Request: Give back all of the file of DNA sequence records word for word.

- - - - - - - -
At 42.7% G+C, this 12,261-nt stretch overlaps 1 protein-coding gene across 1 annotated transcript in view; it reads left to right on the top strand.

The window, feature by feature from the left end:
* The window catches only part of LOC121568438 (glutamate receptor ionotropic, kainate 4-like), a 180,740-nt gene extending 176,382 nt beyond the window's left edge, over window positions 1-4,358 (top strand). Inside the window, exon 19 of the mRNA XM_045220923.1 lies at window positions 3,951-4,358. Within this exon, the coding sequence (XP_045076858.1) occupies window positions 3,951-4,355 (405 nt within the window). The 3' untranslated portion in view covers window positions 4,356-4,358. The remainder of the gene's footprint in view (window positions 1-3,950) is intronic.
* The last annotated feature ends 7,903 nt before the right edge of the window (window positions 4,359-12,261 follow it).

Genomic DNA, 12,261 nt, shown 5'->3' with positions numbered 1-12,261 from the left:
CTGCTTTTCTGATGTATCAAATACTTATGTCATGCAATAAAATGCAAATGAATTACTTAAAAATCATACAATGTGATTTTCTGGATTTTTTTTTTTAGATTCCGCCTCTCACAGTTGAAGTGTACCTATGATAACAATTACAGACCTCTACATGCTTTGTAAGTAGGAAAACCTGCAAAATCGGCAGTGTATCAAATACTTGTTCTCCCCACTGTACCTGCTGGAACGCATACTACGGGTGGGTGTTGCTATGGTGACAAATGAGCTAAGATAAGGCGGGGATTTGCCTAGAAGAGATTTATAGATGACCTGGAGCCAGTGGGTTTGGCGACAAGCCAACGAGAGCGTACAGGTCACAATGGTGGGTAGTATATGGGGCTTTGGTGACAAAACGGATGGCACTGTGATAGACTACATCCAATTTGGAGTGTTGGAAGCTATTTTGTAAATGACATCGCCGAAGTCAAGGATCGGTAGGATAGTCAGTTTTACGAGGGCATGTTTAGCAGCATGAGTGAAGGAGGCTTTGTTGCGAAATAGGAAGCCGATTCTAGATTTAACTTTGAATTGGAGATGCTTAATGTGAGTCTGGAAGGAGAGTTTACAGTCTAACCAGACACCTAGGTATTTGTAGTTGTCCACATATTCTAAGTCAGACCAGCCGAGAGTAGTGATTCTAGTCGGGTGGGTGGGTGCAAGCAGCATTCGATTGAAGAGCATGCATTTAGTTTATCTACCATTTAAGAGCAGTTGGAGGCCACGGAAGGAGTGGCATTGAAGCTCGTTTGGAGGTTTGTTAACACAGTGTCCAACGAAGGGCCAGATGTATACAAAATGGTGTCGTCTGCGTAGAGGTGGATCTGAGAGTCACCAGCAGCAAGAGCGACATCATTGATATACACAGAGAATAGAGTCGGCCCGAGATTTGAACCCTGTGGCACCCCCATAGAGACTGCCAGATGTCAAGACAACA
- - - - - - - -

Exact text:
At 42.7% G+C, this 12,261-nt stretch overlaps 1 protein-coding gene across 1 annotated transcript in view; it reads left to right on the top strand.

The window, feature by feature from the left end:
* The window catches only part of LOC121568438 (glutamate receptor ionotropic, kainate 4-like), a 180,740-nt gene extending 176,382 nt beyond the window's left edge, over window positions 1-4,358 (top strand). Inside the window, exon 19 of the mRNA XM_045220923.1 lies at window positions 3,951-4,358. Within this exon, the coding sequence (XP_045076858.1) occupies window positions 3,951-4,355 (405 nt within the window). The 3' untranslated portion in view covers window positions 4,356-4,358. The remainder of the gene's footprint in view (window positions 1-3,950) is intronic.
* The last annotated feature ends 7,903 nt before the right edge of the window (window positions 4,359-12,261 follow it).

Genomic DNA, 12,261 nt, shown 5'->3' with positions numbered 1-12,261 from the left:
CTGCTTTTCTGATGTATCAAATACTTATGTCATGCAATAAAATGCAAATGAATTACTTAAAAATCATACAATGTGATTTTCTGGATTTTTTTTTTTAGATTCCGCCTCTCACAGTTGAAGTGTACCTATGATAACAATTACAGACCTCTACATGCTTTGTAAGTAGGAAAACCTGCAAAATCGGCAGTGTATCAAATACTTGTTCTCCCCACTGTACCTGCTGGAACGCATACTACGGGTGGGTGTTGCTATGGTGACAAATGAGCTAAGATAAGGCGGGGATTTGCCTAGAAGAGATTTATAGATGACCTGGAGCCAGTGGGTTTGGCGACAAGCCAACGAGAGCGTACAGGTCACAATGGTGGGTAGTATATGGGGCTTTGGTGACAAAACGGATGGCACTGTGATAGACTACATCCAATTTGGAGTGTTGGAAGCTATTTTGTAAATGACATCGCCGAAGTCAAGGATCGGTAGGATAGTCAGTTTTACGAGGGCATGTTTAGCAGCATGAGTGAAGGAGGCTTTGTTGCGAAATAGGAAGCCGATTCTAGATTTAACTTTGAATTGGAGATGCTTAATGTGAGTCTGGAAGGAGAGTTTACAGTCTAACCAGACACCTAGGTATTTGTAGTTGTCCACATATTCTAAGTCAGACCAGCCGAGAGTAGTGATTCTAGTCGGGTGGGTGGGTGCAAGCAGCATTCGATTGAAGAGCATGCATTTAGTTTATCTACCATTTAAGAGCAGTTGGAGGCCACGGAAGGAGTGGCATTGAAGCTCGTTTGGAGGTTTGTTAACACAGTGTCCAACGAAGGGCCAGATGTATACAAAATGGTGTCGTCTGCGTAGAGGTGGATCTGAGAGTCACCAGCAGCAAGAGCGACATCATTGATATACACAGAGAATAGAGTCGGCCCGAGATTTGAACCCTGTGGCACCCCCATAGAGACTGCCAGATGTCAAGACAACA